of any religion,” Griffin states in her director’s note, “Rather she warns of the dangers of religion in the hands of authoritarian government.” In Part 1, the actors are rehearsing the play in the time of Queen Elizabeth’s reign when religious power was taken by the monarchy. At that time, Catholic traditions were banished and citizens were forced to the teachings of the Anglican Church. In Part 2, the play is set to the period of Hitler’s reign when his rising power was threatening to reshape Europe. Under his rule, the 300th anniversary of the Passion play is underway in the town of Oberammergau, and the Nazis were in hopes the play would send an anti-Semitic message. In both plays, actors shared with the audience the personal struggles they faced while juggling their roles in the Passion play. Although the two plays are from very distinct time periods, the actors face similar struggles with love, family and dreams. The play is done in an “Epic Theatre” style with the addition of magical realism. In this style various types of scenes are put together throughout the story in which

By Ron Camacho @ron_camacho4

the actor speaks to the audience revealing some type of idea or concern. “In this style of theatre, the actor and text strove to awaken the audience to the social commentary of the work,” said Griffin. In both parts they finish with the appearance of the political leaders themselves, announcing to the audience their perspective and presenting the greatness of their reign. Hitler did actually visit the production that occurred in 1934. “I was drawn to this work through the complexities of staging the Passion of Christ within the context of history,” Griffin stated. “The production is not intended to dispute Christian beliefs, but rather examine the dangerous role religion and depictions of power can play when wielded from the hands of an authoritarian government. Following our most recent presidential election, it is critical we continue to examine the roles in which government exerts itself.” “The Passion Play: Part 1 & 2” will be running every day through Dec. 10 at 7:30 p.m. Tickets are $10 for students.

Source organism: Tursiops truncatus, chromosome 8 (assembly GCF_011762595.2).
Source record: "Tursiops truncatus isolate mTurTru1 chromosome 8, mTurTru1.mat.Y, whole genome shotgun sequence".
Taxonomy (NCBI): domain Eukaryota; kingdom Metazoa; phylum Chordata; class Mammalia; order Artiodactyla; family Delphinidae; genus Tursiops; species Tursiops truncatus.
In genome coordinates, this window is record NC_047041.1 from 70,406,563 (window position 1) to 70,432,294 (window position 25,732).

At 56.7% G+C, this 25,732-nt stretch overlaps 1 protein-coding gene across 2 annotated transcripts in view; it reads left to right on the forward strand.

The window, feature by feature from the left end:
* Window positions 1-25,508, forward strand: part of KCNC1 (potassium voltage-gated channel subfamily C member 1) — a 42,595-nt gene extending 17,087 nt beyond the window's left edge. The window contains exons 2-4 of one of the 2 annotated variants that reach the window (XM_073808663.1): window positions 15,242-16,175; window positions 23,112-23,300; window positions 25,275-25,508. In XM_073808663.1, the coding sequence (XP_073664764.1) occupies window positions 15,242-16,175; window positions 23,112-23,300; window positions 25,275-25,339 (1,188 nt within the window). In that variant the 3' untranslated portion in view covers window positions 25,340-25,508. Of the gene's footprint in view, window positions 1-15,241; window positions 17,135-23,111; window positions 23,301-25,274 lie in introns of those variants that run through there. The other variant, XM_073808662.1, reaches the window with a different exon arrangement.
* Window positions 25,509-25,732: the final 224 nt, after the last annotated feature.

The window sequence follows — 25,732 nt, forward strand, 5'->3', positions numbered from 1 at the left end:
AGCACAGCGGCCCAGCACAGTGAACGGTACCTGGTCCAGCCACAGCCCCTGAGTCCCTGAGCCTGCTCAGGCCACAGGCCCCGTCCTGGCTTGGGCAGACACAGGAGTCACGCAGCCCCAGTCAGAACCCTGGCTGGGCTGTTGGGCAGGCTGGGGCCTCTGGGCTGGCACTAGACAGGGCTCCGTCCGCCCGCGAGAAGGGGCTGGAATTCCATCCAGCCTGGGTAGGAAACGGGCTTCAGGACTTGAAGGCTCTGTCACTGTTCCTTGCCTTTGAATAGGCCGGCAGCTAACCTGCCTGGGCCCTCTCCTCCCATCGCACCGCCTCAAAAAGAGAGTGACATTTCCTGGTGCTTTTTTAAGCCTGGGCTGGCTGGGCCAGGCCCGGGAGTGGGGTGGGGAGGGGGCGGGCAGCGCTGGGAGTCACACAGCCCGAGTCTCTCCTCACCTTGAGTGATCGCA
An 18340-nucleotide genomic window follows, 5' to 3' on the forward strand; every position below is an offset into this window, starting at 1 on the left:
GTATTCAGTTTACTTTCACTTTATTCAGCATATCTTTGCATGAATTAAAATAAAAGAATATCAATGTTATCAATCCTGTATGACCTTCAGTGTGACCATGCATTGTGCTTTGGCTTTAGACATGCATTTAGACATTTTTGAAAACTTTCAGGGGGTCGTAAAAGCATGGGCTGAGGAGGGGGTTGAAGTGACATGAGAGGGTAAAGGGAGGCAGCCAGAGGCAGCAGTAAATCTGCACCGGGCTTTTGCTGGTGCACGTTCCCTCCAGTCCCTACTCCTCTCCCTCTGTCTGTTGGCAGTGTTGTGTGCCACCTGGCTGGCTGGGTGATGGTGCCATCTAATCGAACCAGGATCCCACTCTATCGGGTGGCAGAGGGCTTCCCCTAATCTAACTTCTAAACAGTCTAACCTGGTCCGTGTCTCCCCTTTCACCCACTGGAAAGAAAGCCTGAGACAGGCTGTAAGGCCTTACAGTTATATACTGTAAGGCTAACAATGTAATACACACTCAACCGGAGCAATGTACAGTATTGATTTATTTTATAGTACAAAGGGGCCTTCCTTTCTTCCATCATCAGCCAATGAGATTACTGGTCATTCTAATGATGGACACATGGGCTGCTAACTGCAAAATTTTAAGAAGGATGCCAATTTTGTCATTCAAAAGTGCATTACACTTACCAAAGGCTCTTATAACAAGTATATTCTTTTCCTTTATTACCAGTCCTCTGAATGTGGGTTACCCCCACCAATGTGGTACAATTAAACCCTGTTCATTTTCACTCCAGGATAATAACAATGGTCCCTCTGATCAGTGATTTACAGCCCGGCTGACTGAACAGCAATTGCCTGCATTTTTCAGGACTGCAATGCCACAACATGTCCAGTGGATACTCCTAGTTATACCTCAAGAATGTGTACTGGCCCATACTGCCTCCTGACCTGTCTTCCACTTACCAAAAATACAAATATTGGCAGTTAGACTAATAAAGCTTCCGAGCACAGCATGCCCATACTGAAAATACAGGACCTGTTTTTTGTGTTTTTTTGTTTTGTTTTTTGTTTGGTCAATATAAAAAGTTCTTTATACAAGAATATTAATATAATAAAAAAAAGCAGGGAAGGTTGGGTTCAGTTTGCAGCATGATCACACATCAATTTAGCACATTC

A Poetry Jam which focused on Native American speakers attracted 40 people on Wednesday. Nwachaukwu Oputa, student coordinator for the center, said she helped bring the event back to encourage students to interact with other cultures. “I think this a fun and interactive way to showcase these different cultures and introduce students to them,” Oputa said. Poetry Jam is a student-organized event that allows students and community members to share their poetry in front of a crowd. The event was organized by the Cross Cultural and Gender Center. The center has hosted the event in the past, but Wednesday night’s gathering was the first since last year. “We wanted to increase cross-cultural interaction. We want students to be able to bring friends from different backgrounds and have them hear things from different cultural perspectives that maybe they haven’t thought of before,” Oputa said. Oputa and the center plan to host Poetry Jam on the first Wednesday night of every month starting next semester with each event focusing on a different culture. Miguel Villegas does not attend Fresno State but decided to attend the event after hearing about it from one of his friends. He opened the event with a rap performance.